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Iran, China and Iraq

In all the reports and essays being written on the supposed imminence of a U.S. bombing campaign against Iran, has any really addressed the possible Iranian responses? What would the mullahs do if, tomorrow, they awoke to find Bushehr reduced … Read More

By / October 18, 2007

In all the reports and essays being written on the supposed imminence of a U.S. bombing campaign against Iran, has any really addressed the possible Iranian responses? What would the mullahs do if, tomorrow, they awoke to find Bushehr reduced to rubble courtesy of American smart bombs? Would they dispatch the Quds Force into Baghdad; turn the entire nation into a latter-day Basiji martyrdom "wave" and try to drive the MNF-Iraq into the Gulf? Or would they start lobbing missiles of their own into Haifa and Tel Aviv, more or less guaranteeing if not World War III, as President Bush ominously phrased it, then at least the greatest international crisis the Middle East has yet known?

Or, given that a fear of regime change impels each and every policy decision and PR blitz undertaken by the mullahs, would their response be more rhetorical than martial? What would do more damage to long-term American interests in the Middle East: Iran's waging a disastrous war against us that it can by no means win, or expanding its interests in the infrastructure of Iraq?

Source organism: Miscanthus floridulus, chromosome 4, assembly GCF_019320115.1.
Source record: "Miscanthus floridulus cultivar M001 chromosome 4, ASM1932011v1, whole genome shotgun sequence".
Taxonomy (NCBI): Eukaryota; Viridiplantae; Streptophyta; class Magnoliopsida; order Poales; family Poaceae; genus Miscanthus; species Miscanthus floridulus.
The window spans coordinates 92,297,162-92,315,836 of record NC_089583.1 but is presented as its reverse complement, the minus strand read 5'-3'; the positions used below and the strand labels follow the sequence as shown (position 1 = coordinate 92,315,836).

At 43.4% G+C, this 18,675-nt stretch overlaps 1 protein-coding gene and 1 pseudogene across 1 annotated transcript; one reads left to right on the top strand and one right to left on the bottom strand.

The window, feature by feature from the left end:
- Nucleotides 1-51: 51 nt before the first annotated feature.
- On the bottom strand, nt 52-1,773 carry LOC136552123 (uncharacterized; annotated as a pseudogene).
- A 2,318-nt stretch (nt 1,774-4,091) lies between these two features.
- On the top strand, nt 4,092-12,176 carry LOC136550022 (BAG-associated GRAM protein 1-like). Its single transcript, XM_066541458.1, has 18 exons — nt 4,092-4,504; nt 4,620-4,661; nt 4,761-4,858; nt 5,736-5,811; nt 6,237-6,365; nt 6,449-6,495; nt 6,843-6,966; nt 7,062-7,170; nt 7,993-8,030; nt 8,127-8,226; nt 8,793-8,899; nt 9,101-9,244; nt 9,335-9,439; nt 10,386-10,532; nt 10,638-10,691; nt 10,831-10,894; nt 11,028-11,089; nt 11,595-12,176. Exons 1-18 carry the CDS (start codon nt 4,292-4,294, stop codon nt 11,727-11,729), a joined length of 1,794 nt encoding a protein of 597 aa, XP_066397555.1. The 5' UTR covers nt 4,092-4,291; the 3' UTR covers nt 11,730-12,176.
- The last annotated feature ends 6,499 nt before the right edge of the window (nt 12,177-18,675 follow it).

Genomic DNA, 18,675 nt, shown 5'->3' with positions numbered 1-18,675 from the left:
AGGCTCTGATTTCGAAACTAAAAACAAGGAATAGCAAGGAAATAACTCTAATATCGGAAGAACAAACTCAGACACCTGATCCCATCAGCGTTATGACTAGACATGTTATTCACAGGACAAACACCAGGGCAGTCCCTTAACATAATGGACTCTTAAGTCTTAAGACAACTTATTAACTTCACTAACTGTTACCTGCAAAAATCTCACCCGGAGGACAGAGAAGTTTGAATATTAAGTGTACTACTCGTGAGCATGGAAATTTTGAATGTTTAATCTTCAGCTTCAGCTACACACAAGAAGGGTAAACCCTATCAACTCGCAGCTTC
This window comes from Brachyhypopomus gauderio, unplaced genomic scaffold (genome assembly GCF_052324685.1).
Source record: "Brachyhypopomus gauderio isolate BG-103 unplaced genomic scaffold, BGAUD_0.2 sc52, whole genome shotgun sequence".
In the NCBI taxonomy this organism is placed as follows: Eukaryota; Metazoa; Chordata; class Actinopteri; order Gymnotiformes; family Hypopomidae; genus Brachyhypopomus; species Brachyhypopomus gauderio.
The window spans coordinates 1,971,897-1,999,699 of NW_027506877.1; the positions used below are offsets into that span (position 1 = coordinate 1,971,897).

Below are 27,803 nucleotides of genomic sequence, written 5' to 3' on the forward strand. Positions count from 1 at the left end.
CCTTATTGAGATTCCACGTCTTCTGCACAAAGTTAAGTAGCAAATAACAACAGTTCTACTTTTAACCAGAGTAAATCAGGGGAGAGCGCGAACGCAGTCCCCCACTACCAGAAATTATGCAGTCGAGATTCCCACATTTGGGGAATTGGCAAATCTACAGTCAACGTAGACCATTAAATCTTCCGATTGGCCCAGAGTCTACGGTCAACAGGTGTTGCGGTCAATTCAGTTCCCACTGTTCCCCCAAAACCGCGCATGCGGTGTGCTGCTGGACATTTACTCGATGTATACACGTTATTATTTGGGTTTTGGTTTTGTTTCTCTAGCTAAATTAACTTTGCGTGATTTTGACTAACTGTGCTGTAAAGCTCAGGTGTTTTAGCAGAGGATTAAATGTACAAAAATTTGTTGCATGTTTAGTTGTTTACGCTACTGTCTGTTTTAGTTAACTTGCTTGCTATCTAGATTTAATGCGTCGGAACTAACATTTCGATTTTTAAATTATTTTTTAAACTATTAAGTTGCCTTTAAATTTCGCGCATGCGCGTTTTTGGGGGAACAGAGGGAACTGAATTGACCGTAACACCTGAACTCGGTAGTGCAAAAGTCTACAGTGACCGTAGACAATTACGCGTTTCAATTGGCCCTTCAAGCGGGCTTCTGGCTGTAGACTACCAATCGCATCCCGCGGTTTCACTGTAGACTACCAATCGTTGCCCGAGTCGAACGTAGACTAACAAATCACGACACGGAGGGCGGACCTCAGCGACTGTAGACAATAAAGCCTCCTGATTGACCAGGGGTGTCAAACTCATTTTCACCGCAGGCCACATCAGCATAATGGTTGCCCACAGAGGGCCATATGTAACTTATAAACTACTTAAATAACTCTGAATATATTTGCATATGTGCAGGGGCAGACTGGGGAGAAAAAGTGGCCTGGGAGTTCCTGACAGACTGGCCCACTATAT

Bomb us and we'll blackout Sadr City after giving its residents unhindered electricity for the first time in four years. Bomb us and we'll create economic chaos to add to your quixotic "political reconciliation." Bomb us and we'll stoke enough sectarian fire in Iraq to make you nostalgic for the razing of the Golden Mosque.

BAGHDAD, Oct. 17 — Iraq has agreed to award $1.1 billion in contracts to Iranian and Chinese companies to build a pair of enormous power plants, the Iraqi electricity minister said Tuesday. Word of the project prompted serious concerns among American military officials, who fear that Iranian commercial investments can mask military activities at a time of heightened tension with Iran.

The Iraqi electricity minister, Karim Wahid, said that the Iranian project would be built in Sadr City, a Shiite enclave in Baghdad that is controlled by followers of the anti-American cleric Moktada al-Sadr. He added that Iran had also agreed to provide cheap electricity from its own grid to southern Iraq, and to build a large power plant essentially free of charge in an area between the two southern Shiite holy cities of Karbala and Najaf.

Iraqi Contracts With Iran and China Concern U.S. – New York Times

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